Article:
"Alcohol doesn't interest me," he says. "I drink four of five units a week. I just enjoy cannabis more. It relaxes me, to be honest. I could have three or four pints but I wouldn't get the same effect and would feel bad the next morning.

"I think it has become more acceptable, especially to the older generation, really."


1994 £57/gram 2003 £46

Aka: coke, snow.

What is it? Processed cocoa leaf.

Appearance? A crystalline white powder.

Effects? Self-confidence and well-being.

Dangerous? Addictive. Risk of heart attack. Long-term use can destroy nasal membranes and induce psychosis.

'I had the best evening'

Jane, 33, started taking cocaine regularly five years ago

Jane didn't like cocaine the first time she tried it. But five years later she met a new partner whose friends were regular users.

"That time I loved it," she says. " I'd been to the pub for a birthday. I had quite a lot and we talked and talked and I had the best evening."

For about a year Jane took cocaine every weekend, spending £60 a time. "It isn't glamorous," she says. "Some of the places you snort it can be quite disgusting. But I had a brilliant time dancing all night. Then I split up with my partner and stopped seeing those people, and gradually stopped using cocaine. But I'd never say never.


1994 £14/tablet 2003 £4

Aka: E, MDMA.

What is it? A chemical which occurs naturally, first synthesised around 1910.

Appearance? Tablet, capsule or powder form.

Effects? Feeling of euphorialasts for several hours.

Dangerous? Dehydration; there are concerns about long-term effects and impurities.

'I was smiling at everyone'

James, 39, a musician, takes ecstasy occasionally

I first had it about nine years ago. I thought it was fabulous. The people who introduced me to it were hardened clubbers. We went to Heaven. I was wandering around smiling at everyone and everyone was smiling back. I had rushes of euphoria; I was dancing and getting into the music."

But James has never been "gung-ho" about drugs and so only uses ecstasy occasionally. "I did have that Tuesday thing but nothing really bad," he says, referring to the delayed ecstasy comedown. "I think if something changes in your brain there's probably some kind of payback. I'm not looking out for it but I would never say never."


1994 £80/gram 2003 £35

Aka: brown, skag, smack, H.

What is it? Opiate from the poppy.

Appearance? White in purest form but usually reddish brown. Injected, smoked.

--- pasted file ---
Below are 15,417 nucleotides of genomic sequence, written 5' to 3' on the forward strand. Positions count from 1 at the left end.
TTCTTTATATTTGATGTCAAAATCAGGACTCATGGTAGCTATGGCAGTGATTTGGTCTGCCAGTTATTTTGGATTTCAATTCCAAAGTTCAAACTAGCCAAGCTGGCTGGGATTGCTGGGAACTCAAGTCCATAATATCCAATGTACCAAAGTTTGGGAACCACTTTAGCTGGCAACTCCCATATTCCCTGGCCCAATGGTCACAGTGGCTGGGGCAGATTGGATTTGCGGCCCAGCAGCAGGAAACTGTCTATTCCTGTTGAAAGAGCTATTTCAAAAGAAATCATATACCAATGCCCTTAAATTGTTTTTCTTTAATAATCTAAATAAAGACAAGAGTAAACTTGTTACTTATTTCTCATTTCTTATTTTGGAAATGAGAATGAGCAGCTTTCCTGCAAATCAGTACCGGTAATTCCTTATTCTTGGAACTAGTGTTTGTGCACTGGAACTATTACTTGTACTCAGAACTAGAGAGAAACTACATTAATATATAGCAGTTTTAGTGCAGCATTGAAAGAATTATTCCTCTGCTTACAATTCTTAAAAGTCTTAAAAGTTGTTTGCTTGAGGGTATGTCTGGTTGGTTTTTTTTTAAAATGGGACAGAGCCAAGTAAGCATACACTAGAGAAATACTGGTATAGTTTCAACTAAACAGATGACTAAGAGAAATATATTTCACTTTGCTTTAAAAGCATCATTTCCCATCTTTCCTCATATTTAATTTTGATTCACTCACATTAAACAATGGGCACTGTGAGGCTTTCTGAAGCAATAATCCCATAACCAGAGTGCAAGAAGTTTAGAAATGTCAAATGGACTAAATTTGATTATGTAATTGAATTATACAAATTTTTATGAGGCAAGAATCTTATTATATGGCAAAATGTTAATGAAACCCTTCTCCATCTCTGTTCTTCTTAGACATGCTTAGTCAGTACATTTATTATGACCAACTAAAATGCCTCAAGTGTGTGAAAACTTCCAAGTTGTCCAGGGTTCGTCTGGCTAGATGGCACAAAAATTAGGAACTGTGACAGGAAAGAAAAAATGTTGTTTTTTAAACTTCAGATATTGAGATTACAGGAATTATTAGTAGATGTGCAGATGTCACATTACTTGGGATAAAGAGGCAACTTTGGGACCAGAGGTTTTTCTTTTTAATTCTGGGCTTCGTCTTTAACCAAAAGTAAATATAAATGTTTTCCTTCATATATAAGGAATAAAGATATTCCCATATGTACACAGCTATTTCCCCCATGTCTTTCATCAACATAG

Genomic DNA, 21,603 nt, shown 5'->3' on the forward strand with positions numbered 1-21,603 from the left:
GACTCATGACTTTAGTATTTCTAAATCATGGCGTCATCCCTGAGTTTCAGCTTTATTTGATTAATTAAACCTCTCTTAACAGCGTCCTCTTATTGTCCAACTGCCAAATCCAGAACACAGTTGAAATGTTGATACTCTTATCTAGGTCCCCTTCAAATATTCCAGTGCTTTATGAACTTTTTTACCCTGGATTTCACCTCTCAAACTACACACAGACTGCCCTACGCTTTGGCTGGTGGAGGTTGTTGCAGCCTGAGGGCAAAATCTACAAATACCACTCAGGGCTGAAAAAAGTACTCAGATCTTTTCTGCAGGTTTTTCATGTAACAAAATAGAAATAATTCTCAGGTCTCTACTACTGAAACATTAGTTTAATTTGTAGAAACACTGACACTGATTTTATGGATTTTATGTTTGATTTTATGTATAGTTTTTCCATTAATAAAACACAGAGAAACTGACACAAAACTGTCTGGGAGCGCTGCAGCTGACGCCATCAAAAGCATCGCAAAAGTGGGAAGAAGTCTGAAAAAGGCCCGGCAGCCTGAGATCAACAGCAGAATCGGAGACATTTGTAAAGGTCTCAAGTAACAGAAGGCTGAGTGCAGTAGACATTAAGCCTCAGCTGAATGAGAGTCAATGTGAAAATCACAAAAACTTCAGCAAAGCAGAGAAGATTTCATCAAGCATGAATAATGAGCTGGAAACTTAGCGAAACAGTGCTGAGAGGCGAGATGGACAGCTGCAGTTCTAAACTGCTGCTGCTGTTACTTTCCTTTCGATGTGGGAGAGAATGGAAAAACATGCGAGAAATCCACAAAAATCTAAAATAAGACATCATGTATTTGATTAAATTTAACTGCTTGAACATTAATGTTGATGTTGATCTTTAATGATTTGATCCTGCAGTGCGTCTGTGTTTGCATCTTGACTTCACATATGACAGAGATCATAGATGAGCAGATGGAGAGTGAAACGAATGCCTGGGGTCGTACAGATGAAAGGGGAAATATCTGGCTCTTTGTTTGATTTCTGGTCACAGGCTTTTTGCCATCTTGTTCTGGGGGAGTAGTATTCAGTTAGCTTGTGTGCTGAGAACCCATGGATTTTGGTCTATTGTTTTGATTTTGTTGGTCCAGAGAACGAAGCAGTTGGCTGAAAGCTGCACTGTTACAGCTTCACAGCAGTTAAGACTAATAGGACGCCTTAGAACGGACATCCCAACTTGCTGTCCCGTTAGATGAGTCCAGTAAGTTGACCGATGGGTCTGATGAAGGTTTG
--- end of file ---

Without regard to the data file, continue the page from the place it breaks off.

Effects? Well-being, warmth.

Dangerous? Addictive, risk of overdose. Injecting risks hepatitis or HIV. 'Cut' with pollutants.

'I was burying emotional pain'

Patricia Goacher, 42, was an addict for 14 years

Ms Goacher lost her partner to a drug-related illness. The couple used to pay £1,000 for an ounce of heroin, but Ms Goacher says the price has tumbled.

"Everything is half the price it used to be," she says.

Her addiction has left her with needle scars and a criminal record for possession. "I was burying more and more emotional pain that I had created for myself," she says. "The more shame you have, the more you want to suppress those feelings. That is what heroin does. It suppresses feelings."

She now works to promote better health and education among drug users.


1994 £22/rock 2003 £22

Aka: rocks, white.

What is it? Smokeable cocaine.

Appearance? White waxy rocks smoked in a pipe.

Effects? Intense euphoria lasts a few minutes then a strong 10-minute high.

Dangerous? Addictive. 'Crash' leads user to want more. Risk of overdose, heart and lung failure.

'I stole two mobiles and gold'

Website post from a 17-year-old student turned prostitute:

Yesterday i saw my councellor (2 get off crack) finished college, did coursework. i then went to the area worked my arse off. some man let me into his house i stole 2 mobiles and a jewlery box filled with indian gold. i WALKED out, sold it and smoked all the riches of it. Was out until 6.30am, tooting. got home washed and went to college. getting picked up at 5 and gonna do the whole thing again. i just have not got the willpower to stop. i justify being a prostitute and smoking white with the fact im in college and i see a councellor. i dont wanna stop and yet i knowall the effects of this bullshit. someone please man. please.